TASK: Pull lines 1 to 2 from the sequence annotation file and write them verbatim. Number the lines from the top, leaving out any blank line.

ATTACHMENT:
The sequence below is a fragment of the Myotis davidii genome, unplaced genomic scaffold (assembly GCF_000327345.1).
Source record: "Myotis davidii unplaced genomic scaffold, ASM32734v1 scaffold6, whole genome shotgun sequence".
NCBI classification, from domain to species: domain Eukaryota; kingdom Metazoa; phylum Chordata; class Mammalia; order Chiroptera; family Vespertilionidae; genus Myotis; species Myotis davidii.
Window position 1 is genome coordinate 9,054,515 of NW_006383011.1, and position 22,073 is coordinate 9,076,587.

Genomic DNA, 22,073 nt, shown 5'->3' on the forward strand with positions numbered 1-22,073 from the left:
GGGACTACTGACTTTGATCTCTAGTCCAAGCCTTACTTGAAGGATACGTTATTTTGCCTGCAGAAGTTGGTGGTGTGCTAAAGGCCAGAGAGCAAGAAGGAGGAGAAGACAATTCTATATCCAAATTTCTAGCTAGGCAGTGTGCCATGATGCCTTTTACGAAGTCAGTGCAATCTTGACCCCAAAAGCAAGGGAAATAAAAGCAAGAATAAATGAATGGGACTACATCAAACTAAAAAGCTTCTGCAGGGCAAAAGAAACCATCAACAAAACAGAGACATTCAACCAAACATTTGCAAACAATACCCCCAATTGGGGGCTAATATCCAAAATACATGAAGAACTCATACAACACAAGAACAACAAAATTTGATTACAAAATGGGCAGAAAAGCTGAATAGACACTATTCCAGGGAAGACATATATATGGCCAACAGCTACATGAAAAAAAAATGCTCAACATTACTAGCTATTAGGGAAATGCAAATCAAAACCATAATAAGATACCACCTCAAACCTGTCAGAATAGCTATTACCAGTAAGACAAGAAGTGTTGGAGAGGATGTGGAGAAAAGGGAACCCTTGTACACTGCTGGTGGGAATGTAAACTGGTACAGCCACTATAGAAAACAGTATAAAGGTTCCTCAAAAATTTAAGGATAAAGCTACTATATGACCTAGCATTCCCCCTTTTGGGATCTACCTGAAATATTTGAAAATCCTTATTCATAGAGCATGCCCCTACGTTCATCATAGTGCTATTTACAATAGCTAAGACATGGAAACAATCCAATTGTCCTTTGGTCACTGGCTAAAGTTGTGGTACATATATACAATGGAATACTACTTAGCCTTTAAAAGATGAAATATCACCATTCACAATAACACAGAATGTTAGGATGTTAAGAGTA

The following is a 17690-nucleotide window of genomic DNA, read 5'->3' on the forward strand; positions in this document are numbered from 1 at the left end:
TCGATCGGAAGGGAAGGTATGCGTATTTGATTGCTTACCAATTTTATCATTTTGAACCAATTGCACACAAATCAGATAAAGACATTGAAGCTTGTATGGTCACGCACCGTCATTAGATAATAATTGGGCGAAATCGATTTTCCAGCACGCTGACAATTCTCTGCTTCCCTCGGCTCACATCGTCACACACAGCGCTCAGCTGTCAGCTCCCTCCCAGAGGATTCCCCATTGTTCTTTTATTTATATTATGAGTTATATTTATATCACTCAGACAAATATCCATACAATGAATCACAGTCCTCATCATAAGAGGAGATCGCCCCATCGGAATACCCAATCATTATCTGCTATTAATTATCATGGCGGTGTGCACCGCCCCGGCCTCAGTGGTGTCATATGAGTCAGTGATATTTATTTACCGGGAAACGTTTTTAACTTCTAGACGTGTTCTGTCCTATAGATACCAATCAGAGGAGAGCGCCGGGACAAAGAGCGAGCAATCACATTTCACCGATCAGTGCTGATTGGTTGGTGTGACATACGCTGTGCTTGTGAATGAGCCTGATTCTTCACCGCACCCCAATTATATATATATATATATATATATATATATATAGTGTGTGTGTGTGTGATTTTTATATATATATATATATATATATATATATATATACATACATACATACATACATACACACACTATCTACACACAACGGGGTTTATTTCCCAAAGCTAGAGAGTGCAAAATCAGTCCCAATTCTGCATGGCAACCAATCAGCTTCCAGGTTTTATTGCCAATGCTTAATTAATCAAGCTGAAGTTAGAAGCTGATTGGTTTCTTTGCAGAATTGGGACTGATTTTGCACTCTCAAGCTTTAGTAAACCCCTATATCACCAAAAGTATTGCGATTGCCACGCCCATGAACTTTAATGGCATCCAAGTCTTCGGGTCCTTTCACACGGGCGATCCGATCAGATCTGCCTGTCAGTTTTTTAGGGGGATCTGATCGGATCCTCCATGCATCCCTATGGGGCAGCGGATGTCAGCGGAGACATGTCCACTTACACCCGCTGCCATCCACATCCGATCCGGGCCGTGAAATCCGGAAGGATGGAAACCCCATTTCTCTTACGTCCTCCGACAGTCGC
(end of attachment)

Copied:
The sequence below is a fragment of the Myotis davidii genome, unplaced genomic scaffold (assembly GCF_000327345.1).
Source record: "Myotis davidii unplaced genomic scaffold, ASM32734v1 scaffold6, whole genome shotgun sequence".